The Fox Lake Massacre was an event when Prohibition Era violence spilled over into Lake County, northeastern Illinois on June 1, 1930. Gangsters from Terry “Machine Gun” Druggan & Frankie Lake’s gang were gunned down at Manning’s Hotel in Fox Lake.

That area of Illinois became a hangout for Prohibition Era mobsters. Al Capone, the Westside O’Donnells, Frankie Lake & Terry Druggan and their gang could freely gamble and drink the nights away. Capone was reported to have owned a summer house on Bluff Lake & George “Bugs” Moran was also reported to have a home on Bluff Lake too, Moran was once arrested at Elizabeth Cassidy’s resort on Bluff Lake.

At 1:40 a.m. on June 1, 1930, mobsters who were in the enclosed porch at Manning’s Hotel were machine-gunned without warning, its believed there was at least two gunmen with Tommy Guns who opened fire through the window. Louis Capella, who was a bartender in Manning’s Hotel, said “They were having a good time all evening.” All was “merriment” that night. Just before the shooting he started sweeping around the Druggan table to give them the hint to leave. When he heard the first shot, he dove behind the bar and escaped injury. “When it was quiet, I looked out and saw some of the injured people running.”

There were five victims, three died, Michael Quirt, Sam Pellar, and Joseph Bertsche. George Druggan, the brother of Terry Druggan, was severely wounded along with Vivian McGinnis, wife of Chicago attorney Arthur J. McGinnis, Mrs. McGinnis and George Druggan were driven to Chicago, two and half hours away, for medical attention.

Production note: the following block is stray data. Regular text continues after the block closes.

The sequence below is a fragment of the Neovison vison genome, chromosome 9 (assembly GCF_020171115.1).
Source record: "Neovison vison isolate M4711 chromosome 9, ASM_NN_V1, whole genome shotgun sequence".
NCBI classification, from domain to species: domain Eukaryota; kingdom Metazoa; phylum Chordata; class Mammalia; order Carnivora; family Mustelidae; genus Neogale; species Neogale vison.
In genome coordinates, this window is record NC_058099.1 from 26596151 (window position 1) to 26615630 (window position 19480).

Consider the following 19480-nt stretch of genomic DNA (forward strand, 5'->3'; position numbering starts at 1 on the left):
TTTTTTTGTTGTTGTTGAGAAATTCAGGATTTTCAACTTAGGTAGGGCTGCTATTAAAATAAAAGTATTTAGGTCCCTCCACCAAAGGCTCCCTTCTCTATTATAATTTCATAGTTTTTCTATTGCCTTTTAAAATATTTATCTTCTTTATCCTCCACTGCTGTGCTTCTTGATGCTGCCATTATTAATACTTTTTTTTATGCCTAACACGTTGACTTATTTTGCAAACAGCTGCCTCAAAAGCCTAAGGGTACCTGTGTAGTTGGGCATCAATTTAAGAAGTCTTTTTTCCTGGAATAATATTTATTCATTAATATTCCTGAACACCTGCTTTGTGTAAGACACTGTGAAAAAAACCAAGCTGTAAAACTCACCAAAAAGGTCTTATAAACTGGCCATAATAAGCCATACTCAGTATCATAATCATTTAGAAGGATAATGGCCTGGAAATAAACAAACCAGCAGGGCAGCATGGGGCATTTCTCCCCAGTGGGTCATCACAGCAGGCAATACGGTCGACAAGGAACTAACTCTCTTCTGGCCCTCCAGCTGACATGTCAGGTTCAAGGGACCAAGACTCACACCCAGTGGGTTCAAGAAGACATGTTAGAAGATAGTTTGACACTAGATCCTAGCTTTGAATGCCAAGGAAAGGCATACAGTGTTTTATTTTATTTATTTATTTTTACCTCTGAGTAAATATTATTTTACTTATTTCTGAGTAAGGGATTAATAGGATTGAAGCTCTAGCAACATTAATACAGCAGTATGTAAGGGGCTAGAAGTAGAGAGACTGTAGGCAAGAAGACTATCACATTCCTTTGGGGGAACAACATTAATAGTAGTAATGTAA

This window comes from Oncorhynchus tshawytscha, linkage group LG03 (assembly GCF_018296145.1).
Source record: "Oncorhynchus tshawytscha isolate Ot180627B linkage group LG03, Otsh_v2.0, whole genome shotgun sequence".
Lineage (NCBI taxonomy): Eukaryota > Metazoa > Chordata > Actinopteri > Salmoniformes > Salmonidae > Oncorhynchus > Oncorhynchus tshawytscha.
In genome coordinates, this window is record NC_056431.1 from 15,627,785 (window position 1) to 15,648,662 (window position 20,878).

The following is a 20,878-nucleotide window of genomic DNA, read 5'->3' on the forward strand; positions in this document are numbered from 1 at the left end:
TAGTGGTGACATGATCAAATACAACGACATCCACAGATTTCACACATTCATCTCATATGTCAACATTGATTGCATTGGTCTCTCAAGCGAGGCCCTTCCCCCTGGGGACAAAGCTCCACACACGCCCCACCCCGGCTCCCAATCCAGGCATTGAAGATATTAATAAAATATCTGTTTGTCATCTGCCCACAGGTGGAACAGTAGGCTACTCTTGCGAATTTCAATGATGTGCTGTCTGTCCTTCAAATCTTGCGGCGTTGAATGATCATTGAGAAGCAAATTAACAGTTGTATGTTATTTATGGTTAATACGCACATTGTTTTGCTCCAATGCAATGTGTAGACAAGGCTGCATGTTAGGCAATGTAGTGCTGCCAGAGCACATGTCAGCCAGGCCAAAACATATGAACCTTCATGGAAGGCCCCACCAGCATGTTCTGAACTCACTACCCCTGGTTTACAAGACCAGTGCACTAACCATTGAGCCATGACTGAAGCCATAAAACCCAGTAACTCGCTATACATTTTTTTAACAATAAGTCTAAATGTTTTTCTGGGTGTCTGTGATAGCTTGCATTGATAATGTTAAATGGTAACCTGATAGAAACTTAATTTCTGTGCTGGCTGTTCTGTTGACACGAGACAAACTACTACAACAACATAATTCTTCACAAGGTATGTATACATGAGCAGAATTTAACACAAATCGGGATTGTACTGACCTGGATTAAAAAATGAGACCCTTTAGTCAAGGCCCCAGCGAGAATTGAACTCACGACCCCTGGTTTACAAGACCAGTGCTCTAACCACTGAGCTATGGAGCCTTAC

There are competing theories for the reason behind the shooting:

It was revenge for a high profile hit on a hitman for the Terrible Genna’s which happened the day before.

The shooting was linked to the Druggan / Lake gang muscling in on the area and trying to sell their beer, however the “local” beer supplier was “Bugs” Moran, who was said to be allied with Joe Aiello in the area. Its believed Moran’s North Side gangsters had been following the Druggan / Lake mob and waited till they were seated in Mannings and opened fire through the window.

Another theory suggests that it was revenge for or some of the those involved were were also involved in the St. Valentines Day Massacre, its unlikely that it was revenge for the St. Valentines Day Massacre as that occurred on 14th February 1929, more than a year previous.

The case remains unsolved but in the aftermath this and other lawlessness over 200 mobsters were arrested throughout Chicago.

Chicago Tribune, June 2, 1930.

Owen Forsyth

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